A grinding sound coming from your printer means that routine maintenance needs to be performed. We’ll cover some details about why this can happen and what type of maintenance, but first let’s run through a brief explanation of what causes the grinding sound.
What is Making that Sound?
A rubber drive belt connects the carriage drive motor to the print head carriage. This belt is firmly attached to the print head carriage, so if the motor is turning but the carriage can’t move, then the drive belt will slip on the motor’s cog. The grinding is the sound of the drive belt slipping across the motor’s cog.
Read on to see two reasons why the carriage may not move properly when the motor is engaged and how to resolve them both.
Ink Build-Up In the Pump
Ink build-up in the pump is the most common cause of grinding, due to the carriage being stuck in its docked position. Fortunately, it is easy to prevent by diligently cleaning the capping station and wiper blade areas of the pump, which is part of the daily maintenance routine — that is, the maintenance that should always be performed at the conclusion of any printing day.
How is it that ink in the pump can keep the carriage from moving?
Before directly answering that question, it’s helpful to understand that the pump does more than the obvious work of pumping. It’s set of gears and the related electronics also control rotation of the wiper blade, raising and lowering the capping station, as well as raising and lowering the carriage lock arm.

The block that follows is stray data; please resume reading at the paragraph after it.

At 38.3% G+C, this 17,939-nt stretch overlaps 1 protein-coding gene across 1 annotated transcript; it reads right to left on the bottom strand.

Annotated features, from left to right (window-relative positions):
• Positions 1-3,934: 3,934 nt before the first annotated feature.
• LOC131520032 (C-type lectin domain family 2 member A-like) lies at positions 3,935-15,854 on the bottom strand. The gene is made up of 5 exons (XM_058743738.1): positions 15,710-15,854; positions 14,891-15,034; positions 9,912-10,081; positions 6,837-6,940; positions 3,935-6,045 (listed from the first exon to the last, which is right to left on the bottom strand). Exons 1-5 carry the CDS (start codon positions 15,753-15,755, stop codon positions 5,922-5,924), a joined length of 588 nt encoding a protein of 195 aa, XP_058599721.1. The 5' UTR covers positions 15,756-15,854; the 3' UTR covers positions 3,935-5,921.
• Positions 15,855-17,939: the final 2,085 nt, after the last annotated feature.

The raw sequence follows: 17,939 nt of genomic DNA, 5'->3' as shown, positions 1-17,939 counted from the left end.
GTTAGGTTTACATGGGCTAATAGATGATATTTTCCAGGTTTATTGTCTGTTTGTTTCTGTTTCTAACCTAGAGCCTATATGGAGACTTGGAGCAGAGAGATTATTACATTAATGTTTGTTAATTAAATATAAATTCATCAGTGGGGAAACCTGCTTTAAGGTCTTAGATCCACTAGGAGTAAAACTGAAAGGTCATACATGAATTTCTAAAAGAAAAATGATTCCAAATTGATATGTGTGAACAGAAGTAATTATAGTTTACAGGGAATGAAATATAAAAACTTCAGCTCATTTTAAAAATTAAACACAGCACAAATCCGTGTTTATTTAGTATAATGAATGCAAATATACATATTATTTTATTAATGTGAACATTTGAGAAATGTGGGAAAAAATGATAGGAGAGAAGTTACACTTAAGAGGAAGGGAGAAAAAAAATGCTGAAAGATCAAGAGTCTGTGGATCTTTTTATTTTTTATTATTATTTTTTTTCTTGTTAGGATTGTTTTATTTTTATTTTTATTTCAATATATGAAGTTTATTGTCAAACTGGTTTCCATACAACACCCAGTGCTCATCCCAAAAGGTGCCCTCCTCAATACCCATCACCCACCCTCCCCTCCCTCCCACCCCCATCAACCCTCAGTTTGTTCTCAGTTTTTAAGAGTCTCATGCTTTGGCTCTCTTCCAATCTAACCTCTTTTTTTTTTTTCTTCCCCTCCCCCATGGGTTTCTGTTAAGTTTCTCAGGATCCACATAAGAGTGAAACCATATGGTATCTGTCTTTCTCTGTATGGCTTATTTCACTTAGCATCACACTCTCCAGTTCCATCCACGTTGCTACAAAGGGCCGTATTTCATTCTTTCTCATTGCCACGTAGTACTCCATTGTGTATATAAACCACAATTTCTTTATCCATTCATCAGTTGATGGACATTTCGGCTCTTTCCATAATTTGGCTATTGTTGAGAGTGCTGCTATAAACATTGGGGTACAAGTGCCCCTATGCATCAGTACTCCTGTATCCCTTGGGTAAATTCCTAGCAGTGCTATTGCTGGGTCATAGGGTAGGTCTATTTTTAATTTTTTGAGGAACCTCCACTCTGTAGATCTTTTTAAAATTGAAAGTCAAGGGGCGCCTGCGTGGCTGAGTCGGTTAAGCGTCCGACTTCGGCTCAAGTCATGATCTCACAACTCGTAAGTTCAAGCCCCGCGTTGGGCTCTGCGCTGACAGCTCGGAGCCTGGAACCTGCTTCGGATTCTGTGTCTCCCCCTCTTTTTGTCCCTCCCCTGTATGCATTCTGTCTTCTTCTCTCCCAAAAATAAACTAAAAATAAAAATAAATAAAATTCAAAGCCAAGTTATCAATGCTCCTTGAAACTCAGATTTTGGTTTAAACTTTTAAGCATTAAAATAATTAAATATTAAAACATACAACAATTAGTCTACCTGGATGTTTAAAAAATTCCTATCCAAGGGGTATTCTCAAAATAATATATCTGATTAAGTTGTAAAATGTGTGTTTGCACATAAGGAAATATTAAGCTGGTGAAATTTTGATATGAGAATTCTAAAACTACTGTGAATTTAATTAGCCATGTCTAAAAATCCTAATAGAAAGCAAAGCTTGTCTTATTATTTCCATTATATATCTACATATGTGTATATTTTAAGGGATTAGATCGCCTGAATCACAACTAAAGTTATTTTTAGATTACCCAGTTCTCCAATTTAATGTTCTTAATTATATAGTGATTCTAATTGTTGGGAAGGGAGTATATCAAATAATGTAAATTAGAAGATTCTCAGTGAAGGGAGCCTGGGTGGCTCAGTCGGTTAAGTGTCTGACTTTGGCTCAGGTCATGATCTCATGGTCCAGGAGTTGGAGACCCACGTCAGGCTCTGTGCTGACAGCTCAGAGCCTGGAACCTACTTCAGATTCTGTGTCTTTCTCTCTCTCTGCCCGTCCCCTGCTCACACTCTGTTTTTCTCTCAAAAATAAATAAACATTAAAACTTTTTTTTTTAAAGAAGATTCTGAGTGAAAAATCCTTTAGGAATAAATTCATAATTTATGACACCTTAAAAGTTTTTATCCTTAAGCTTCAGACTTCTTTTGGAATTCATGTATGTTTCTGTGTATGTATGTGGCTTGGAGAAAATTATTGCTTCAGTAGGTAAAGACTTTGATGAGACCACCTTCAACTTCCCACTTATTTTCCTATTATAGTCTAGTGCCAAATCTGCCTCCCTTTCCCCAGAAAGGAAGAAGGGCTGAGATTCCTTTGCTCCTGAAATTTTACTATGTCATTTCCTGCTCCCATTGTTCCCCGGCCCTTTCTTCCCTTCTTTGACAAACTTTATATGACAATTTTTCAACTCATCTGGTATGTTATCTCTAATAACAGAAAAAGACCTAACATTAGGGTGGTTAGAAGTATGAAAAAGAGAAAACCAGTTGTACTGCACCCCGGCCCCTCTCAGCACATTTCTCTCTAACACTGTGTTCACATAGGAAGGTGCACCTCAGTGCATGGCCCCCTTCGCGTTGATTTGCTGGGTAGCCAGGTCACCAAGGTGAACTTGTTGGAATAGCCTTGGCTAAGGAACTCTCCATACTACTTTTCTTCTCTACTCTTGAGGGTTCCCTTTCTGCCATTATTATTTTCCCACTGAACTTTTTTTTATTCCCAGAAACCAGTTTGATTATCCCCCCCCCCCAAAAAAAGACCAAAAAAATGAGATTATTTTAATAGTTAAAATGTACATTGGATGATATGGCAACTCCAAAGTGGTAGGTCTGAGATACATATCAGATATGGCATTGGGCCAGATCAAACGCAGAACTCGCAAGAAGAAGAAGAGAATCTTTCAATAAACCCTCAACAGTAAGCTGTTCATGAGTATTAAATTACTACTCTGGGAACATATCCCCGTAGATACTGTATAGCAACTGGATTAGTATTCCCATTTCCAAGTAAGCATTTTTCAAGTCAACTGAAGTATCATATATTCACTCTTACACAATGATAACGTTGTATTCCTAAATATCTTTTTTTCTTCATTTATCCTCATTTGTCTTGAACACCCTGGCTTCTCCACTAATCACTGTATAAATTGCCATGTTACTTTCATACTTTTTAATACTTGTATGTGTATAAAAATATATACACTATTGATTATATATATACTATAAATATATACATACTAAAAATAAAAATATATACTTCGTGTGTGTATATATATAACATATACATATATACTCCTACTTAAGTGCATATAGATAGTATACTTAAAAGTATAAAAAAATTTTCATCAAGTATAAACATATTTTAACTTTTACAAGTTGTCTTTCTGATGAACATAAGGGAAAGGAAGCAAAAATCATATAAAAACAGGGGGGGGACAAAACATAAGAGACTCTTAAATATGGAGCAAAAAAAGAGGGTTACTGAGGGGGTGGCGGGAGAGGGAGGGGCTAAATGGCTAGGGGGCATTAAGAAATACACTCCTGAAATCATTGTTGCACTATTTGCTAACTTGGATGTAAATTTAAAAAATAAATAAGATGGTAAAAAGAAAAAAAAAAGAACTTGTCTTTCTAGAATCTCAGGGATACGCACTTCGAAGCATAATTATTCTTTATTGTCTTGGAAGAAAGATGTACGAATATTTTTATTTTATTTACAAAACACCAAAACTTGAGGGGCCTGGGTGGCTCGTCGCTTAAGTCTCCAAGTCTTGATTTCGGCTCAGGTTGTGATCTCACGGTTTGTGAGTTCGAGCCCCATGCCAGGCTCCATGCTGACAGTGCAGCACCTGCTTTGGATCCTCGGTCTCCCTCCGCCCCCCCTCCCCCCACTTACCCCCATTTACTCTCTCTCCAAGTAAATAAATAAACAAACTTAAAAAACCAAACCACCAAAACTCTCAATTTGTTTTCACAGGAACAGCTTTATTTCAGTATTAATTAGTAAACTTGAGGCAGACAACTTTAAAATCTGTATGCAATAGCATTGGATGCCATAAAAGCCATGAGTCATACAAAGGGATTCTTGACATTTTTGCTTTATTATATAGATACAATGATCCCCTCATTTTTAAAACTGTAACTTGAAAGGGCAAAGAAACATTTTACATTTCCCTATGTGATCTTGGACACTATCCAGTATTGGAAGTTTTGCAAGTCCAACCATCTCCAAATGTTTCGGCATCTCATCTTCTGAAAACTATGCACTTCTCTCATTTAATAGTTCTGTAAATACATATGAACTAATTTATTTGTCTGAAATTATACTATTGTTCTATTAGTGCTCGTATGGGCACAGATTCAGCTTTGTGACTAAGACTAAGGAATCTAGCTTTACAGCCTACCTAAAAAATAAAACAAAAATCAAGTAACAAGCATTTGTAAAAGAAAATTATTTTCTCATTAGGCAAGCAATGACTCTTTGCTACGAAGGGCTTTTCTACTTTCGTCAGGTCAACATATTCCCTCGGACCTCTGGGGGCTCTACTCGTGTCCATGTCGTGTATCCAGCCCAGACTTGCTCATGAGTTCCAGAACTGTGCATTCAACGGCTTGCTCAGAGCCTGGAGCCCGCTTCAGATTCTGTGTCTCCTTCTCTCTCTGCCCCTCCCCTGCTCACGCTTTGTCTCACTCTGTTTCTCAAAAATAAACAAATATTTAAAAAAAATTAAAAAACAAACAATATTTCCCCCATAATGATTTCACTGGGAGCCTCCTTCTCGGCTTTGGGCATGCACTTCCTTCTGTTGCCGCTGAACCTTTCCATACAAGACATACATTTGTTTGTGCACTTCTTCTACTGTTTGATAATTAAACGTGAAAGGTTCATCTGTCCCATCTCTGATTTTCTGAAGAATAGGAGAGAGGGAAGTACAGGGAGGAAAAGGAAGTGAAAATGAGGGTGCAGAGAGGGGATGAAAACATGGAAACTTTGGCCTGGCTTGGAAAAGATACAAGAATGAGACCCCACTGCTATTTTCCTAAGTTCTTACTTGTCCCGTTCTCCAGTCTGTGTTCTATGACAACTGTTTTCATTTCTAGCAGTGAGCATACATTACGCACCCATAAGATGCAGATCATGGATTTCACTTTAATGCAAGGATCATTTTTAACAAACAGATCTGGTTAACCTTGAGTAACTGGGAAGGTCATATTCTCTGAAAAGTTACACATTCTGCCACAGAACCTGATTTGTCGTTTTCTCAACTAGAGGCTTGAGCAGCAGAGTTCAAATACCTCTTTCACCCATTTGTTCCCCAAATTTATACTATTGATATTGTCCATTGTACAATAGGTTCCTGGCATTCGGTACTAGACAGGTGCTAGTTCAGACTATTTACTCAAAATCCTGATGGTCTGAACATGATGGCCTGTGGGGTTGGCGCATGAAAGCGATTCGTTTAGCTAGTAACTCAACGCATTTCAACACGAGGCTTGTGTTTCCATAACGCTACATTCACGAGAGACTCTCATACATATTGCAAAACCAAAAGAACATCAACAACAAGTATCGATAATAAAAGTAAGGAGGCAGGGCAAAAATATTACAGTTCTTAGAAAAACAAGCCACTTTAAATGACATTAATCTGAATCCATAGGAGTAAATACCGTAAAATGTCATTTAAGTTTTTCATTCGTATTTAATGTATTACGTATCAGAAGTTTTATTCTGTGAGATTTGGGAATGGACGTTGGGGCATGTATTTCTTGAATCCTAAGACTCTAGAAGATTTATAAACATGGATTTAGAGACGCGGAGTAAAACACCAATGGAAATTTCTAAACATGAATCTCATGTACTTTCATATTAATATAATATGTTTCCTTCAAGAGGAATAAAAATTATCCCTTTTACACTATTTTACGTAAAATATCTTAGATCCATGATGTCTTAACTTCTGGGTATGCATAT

Bottom view of the pump mechanism, exposing gears for wiper blade & carriage lock arm movement
The carriage lock arm is in the left-rear section of the pump (when viewed from the front of the gantry.) When raised, the lock arm protrudes into a slot on the carriage assembly, locking it into position and preventing movement of the carriage until the lock arm is lowered.
Top of pump, viewed from the rear
Now, with the understanding that the pump includes a set of gears and other moving parts (the wiper blade, capping station, and carriage lock arm), we can understand that it’s not the ink that flows through the pump when priming or running head cleans that can lead to the grinding sound. Instead, it’s ink that can gradually drain down from the wiper blade area and down into the gears inside the pump.
This is one reason why the daily maintenance of the wiper blade and capping station areas are so important — to prevent the long-term drainage of ink down into the gears that control the movement of the carriage lock arm.
If you hear the grinding sound, do a thorough cleaning of the wiper blade and capping station area (see the below video for details), then reset the printer from its main power switch in the rear. If that doesn’t resolve the problem, proceed with cleaning the encoder strip.
A Dirty or Damaged Encoder Strip
The encoder strip provides a sensor on the printer’s carriage with necessary guideposts for keeping track of its horizontal position. These guideposts are in the form of thousands of tiny vertical lines running along the full width of the carriage, from left to right.
The encoder strip appears to be grey from a distance
A closer view of the encoder strip reveals that it’s transparent plastic with thousands of vertical lines
If the encoder strip becomes dirty then the printer may not be able to gauge its position accurately, and this can also result in the carriage belt grinding due to continuing to drive the carriage to the right after it has already reached its home position.
Cleaning the encoder strip is part of the routine weekly maintenance for Freejet 330-series printers, so your User Manual has detailed instructions on the procedure, beginning on page 31. (See links to the Freejet 330-series manuals below.) After thoroughly cleaning the encoder strip, turn the printer’s main power off for a few seconds from the rear switch, then back on.
If the grinding occurs again very shortly after performing the pump and encoder strip maintenance tasks referenced above, please contact Technical Support for further help.
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